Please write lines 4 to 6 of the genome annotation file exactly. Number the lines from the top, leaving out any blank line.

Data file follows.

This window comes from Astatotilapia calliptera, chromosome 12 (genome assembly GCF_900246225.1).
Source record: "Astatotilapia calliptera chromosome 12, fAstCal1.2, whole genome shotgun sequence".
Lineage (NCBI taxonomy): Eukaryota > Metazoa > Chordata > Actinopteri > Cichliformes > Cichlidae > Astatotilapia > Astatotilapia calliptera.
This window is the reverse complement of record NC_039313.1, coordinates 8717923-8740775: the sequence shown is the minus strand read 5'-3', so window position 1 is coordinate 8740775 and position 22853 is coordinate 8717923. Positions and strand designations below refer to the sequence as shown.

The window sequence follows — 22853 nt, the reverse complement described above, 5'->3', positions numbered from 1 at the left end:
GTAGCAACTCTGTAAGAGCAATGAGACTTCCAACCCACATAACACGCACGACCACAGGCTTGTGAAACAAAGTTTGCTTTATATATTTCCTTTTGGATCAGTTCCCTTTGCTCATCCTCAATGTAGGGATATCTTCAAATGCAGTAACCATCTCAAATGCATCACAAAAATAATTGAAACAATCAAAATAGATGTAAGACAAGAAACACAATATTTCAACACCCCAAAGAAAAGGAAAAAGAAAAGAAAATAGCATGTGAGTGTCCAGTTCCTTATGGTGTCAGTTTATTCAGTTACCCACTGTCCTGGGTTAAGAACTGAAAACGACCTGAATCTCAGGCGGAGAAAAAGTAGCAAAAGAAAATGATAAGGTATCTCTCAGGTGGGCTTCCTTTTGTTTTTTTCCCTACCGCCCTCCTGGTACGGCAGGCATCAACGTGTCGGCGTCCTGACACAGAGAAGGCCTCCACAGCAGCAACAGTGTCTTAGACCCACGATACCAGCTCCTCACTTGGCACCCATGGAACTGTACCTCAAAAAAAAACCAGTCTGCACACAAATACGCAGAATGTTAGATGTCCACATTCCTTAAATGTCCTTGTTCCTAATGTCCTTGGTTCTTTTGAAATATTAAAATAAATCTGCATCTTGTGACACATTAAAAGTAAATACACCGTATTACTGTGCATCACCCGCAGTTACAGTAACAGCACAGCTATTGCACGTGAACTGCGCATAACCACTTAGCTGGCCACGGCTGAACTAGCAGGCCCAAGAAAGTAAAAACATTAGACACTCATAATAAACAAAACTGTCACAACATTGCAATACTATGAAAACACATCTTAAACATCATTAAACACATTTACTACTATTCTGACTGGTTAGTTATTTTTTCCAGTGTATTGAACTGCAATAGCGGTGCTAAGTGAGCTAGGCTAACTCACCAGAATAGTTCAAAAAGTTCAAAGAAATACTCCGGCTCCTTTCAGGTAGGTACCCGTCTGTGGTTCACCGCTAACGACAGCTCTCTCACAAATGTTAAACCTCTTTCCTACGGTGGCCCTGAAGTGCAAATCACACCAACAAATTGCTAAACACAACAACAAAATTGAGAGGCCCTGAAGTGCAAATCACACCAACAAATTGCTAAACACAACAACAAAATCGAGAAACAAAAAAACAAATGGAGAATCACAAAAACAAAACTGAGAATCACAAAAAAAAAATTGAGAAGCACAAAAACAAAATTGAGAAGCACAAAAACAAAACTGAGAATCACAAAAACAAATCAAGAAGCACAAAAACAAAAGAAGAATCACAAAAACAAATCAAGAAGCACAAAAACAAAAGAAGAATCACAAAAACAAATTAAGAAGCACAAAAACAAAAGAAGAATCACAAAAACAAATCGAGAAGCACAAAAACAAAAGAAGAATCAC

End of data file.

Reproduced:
This window is the reverse complement of record NC_039313.1, coordinates 8717923-8740775: the sequence shown is the minus strand read 5'-3', so window position 1 is coordinate 8740775 and position 22853 is coordinate 8717923. Positions and strand designations below refer to the sequence as shown.

The window sequence follows — 22853 nt, the reverse complement described above, 5'->3', positions numbered from 1 at the left end:
GTAGCAACTCTGTAAGAGCAATGAGACTTCCAACCCACATAACACGCACGACCACAGGCTTGTGAAACAAAGTTTGCTTTATATATTTCCTTTTGGATCAGTTCCCTTTGCTCATCCTCAATGTAGGGATATCTTCAAATGCAGTAACCATCTCAAATGCATCACAAAAATAATTGAAACAATCAAAATAGATGTAAGACAAGAAACACAATATTTCAACACCCCAAAGAAAAGGAAAAAGAAAAGAAAATAGCATGTGAGTGTCCAGTTCCTTATGGTGTCAGTTTATTCAGTTACCCACTGTCCTGGGTTAAGAACTGAAAACGACCTGAATCTCAGGCGGAGAAAAAGTAGCAAAAGAAAATGATAAGGTATCTCTCAGGTGGGCTTCCTTTTGTTTTTTTCCCTACCGCCCTCCTGGTACGGCAGGCATCAACGTGTCGGCGTCCTGACACAGAGAAGGCCTCCACAGCAGCAACAGTGTCTTAGACCCACGATACCAGCTCCTCACTTGGCACCCATGGAACTGTACCTCAAAAAAAAACCAGTCTGCACACAAATACGCAGAATGTTAGATGTCCACATTCCTTAAATGTCCTTGTTCCTAATGTCCTTGGTTCTTTTGAAATATTAAAATAAATCTGCATCTTGTGACACATTAAAAGTAAATACACCGTATTACTGTGCATCACCCGCAGTTACAGTAACAGCACAGCTATTGCACGTGAACTGCGCATAACCACTTAGCTGGCCACGGCTGAACTAGCAGGCCCAAGAAAGTAAAAACATTAGACACTCATAATAAACAAAACTGTCACAACATTGCAATACTATGAAAACACATCTTAAACATCATTAAACACATTTACTACTATTCTGACTGGTTAGTTATTTTTTCCAGTGTATTGAACTGCAATAGCGGTGCTAAGTGAGCTAGGCTAACTCACCAGAATAGTTCAAAAAGTTCAAAGAAATACTCCGGCTCCTTTCAGGTAGGTACCCGTCTGTGGTTCACCGCTAACGACAGCTCTCTCACAAATGTTAAACCTCTTTCCTACGGTGGCCCTGAAGTGCAAATCACACCAACAAATTGCTAAACACAACAACAAAATTGAGAGGCCCTGAAGTGCAAATCACACCAACAAATTGCTAAACACAACAACAAAATCGAGAAACAAAAAAACAAATGGAGAATCACAAAAACAAAACTGAGAATCACAAAAAAAAAATTGAGAAGCACAAAAACAAAATTGAGAAGCACAAAAACAAAACTGAGAATCACAAAAACAAATCAAGAAGCACAAAAACAAAAGAAGAATCACAAAAACAAATCAAGAAGCACAAAAACAAAAGAAGAATCACAAAAACAAATTAAGAAGCACAAAAACAAAAGAAGAATCACAAAAACAAATCGAGAAGCACAAAAACAAAAGAAGAATCAC